The Valley View school board voted 5-2 Monday to accept the resignation of a controversial Bolingbrook High School principal.
Supporters of Michael D. White say he instilled order and discipline at a school that sorely needed it when he arrived in 2012 and became the school's third principal in four years.
Detractors said Monday that White has bullied parents and students while promoting tactics that give up on troubled students.
The vote came after a contentious, three-and-a-half-hour meeting at Lukancic Middle School in Romeoville.
White tendered his resignation this month, effective at the end of this school year.
Parents, students and teachers lined up to voice support and opposition for White's employment and tactics, moves that brought homework sweeps and calling students out who were tardy, among other new policies, to the school.
But the give-and-take among the approximately 500 community members in the auditorium and watching remotely from the nearby cafeteria touched on deeper racial and class issues within Bolingbrook, as well as some simmering discontent with district leadership.
Bolingbrook High Parent-Teacher Association head Lynn Wypych said supporters had collected 1,200 signatures asking the school board to decline White's resignation.
White had no issue with sending students home who didn't follow the rules in order to allow students who wanted to learn to do so without disruption, multiple staff members said last week.
But Superintendent Dr. James Mitchem, the target of much ire and accusations during the online campaign to keep White at Bolingbrook High, said such zero-tolerance attitudes do a disservice to problem students because it eliminates them from the school but not the community at large.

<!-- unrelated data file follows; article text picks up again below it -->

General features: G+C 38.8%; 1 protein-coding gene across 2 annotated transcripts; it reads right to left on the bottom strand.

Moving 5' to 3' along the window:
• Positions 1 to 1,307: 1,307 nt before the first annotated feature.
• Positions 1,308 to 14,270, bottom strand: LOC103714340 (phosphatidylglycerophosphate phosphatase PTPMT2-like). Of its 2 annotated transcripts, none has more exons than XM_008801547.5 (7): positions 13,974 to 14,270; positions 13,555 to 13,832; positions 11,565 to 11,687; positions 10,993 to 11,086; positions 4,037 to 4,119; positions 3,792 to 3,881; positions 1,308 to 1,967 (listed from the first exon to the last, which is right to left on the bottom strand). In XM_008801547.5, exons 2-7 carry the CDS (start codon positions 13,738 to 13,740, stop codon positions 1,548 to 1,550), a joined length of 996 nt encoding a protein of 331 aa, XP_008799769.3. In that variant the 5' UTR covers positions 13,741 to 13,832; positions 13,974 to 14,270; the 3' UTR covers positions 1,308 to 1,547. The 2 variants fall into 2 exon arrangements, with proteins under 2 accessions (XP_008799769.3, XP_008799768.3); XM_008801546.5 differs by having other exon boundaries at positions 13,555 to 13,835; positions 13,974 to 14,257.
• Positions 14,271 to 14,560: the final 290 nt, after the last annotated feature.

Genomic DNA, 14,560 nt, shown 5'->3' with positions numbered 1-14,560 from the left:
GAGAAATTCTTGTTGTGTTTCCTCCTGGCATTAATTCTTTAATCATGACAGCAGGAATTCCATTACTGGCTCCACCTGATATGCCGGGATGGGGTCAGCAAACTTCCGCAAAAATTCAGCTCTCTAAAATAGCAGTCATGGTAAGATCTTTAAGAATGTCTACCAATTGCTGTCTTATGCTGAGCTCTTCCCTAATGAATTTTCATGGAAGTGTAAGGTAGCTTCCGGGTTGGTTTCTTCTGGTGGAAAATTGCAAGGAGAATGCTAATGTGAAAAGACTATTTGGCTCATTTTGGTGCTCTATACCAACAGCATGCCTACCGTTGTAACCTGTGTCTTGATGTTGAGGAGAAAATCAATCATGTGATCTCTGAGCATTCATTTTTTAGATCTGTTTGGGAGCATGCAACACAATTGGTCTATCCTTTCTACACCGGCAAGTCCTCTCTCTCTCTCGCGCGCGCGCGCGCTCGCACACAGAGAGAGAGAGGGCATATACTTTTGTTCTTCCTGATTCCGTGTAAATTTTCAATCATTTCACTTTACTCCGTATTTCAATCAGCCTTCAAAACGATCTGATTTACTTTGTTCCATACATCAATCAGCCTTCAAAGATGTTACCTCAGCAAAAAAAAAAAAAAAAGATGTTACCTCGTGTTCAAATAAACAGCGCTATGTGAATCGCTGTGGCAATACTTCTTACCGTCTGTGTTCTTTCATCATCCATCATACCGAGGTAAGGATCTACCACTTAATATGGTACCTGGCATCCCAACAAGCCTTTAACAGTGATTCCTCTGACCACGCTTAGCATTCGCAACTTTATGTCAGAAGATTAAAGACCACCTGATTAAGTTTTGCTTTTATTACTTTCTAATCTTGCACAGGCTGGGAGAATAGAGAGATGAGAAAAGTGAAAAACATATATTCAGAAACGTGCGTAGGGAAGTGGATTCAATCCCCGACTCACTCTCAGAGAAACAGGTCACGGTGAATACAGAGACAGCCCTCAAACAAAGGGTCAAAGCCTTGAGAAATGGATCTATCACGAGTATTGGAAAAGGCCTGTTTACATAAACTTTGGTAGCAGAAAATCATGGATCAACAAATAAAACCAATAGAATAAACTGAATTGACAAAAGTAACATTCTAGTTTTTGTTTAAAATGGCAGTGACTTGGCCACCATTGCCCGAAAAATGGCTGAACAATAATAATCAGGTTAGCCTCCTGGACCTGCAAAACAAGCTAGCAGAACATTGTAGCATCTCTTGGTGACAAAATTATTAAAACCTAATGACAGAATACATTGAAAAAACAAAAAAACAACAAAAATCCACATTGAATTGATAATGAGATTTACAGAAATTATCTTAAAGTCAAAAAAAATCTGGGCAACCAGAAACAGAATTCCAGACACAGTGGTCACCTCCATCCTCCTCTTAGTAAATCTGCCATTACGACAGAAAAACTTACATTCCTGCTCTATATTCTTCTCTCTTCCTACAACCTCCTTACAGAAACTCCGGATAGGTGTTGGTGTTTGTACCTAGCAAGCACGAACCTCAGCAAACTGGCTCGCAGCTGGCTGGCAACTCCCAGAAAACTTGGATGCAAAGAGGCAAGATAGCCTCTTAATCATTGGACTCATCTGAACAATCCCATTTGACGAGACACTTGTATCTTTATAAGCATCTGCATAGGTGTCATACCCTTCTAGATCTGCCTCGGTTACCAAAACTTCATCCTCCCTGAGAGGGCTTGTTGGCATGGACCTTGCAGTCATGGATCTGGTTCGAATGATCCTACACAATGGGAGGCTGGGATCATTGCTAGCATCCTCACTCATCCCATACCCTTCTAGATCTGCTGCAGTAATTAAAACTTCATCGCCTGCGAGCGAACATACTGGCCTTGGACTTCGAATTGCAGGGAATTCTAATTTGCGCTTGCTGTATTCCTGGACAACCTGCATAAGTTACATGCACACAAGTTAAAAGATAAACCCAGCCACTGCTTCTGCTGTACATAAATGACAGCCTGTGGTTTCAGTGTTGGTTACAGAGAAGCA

"They don't go away," he said. "We just fail to educate them."
White said before the meeting Monday that he was resigning because he felt he couldn't institute the changes he felt should be his to make as Bolingbrook High's building principal.
White said he talked to the school board members about what would be required to make him change his mind.
"If you're going to do something in the building, then the building principal out to know and weigh in," he said.
"These people feel oppressed," White said of rank-and-file teachers and staff at Bolingbrook High.
School Board President Steven Quigley said White was "at no point" asked to step down.
"This thing got way out of control because someone said this or someone said that," he said.
White said his disciplinarian approach is based on coming from the same "very modest" background as many Bolingbrook students.
Kids are struggling with unstable situations outside the classroom, he said, and need order at school.
"That's what I lived," White said. "And that's why I don't give them an opportunity to make a poor choice."